Russia sends military satellite into orbit for missile warnings

Russia lofted a military satellite Thursday to join a network of orbiting early warning stations detecting and tracking missile launches around the world, providing the Russian government notice of potential attack.

A Soyuz-2.1b rocket lifted off from the Plesetsk Cosmodrome, a military-run base about 500 miles (800 kilometers) north of Moscow, at 0634 GMT (2:34 a.m. EDT; 9:34 a.m. Moscow time) Thursday, according to a statement released by the Russian Defense Ministry.

Thursday’s mission was the first satellite deployment flight dedicated to the Russian military in nearly one year, a decline from the usual pace of Russian military launches after two of the country’s rockets — the Soyuz and Proton — were grounded in the wake of mishaps last year.

The three-stage Soyuz rocket, fitted with a digital flight control computer and an upgraded RD-0124 third stage engine, propelled the military satellite into space in the first nine minutes of the mission. A Fregat upper stage was expected to separate and fire multiple times to guide its payload into an elliptical “Molniya-type” orbit ranging between approximately 1,000 miles (1,600 kilometers) and 24,000 miles (38,600 kilometers) in altitude.

The target was inclined around 64 degrees to the equator, and the orbit’s position is designed to allow a satellite to hover over Earth’s high latitudes most of the time.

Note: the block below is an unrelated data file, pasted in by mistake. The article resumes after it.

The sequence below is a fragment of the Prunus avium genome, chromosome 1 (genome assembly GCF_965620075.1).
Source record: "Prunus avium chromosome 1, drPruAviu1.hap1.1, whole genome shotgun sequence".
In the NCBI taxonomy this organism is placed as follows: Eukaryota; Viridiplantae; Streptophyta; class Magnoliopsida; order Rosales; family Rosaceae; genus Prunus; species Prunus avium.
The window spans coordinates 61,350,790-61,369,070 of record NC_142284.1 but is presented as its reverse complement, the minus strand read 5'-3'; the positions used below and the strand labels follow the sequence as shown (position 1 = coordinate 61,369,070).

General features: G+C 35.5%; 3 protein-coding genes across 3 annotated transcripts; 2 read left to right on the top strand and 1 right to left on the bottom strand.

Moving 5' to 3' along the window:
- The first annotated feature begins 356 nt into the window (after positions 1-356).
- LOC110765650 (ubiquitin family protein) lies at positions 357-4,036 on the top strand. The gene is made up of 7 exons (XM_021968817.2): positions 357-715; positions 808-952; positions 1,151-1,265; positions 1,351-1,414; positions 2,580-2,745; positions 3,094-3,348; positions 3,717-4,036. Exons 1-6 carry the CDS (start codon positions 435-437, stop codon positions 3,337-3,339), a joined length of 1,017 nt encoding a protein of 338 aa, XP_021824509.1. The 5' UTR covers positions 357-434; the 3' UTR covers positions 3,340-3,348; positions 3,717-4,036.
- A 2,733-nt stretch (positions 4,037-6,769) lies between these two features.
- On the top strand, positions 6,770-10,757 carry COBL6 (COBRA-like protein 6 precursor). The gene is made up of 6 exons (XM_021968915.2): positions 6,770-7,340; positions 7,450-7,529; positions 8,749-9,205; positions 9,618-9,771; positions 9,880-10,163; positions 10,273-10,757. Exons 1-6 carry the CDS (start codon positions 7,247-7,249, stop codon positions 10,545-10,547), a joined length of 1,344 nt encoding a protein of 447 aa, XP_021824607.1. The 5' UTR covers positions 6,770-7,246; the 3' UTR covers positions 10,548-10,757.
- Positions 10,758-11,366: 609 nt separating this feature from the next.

No data on the orbit achieved by Thursday’s launch was immediately available, but the Russian Defense Ministry said the flight went normally and delivered the payload to its intended orbit.

“Launch of the rocket vehicle and ascent to orbit were held under normal conditions,” the defense ministry said in a statement.

The Russian military named the satellite Kosmos 2518, consistent with the official nomenclature for Russia’s defense-related spacecraft. The type of launcher, time of liftoff and trajectory of the rocket indicated it carried a EKS-type missile warning satellite.

EKS is a Russian acronym that translates to integrated space system, according to The EKS, or Tundra, satellites replace Russia’s Oko early warning system, which had its last satellite launch in 2012, the website said.

The first EKS satellite launched on a Soyuz-2.1b rocket from Plesetsk in November 2015. Russia uses the missile warning satellites, along with ground-based radars, to track missiles that approach the country’s territory.

Thursday’s launch marked the first space mission to lift off from Plesetsk this year. It was the fifth launch of the Soyuz rocket family worldwide in 2017.

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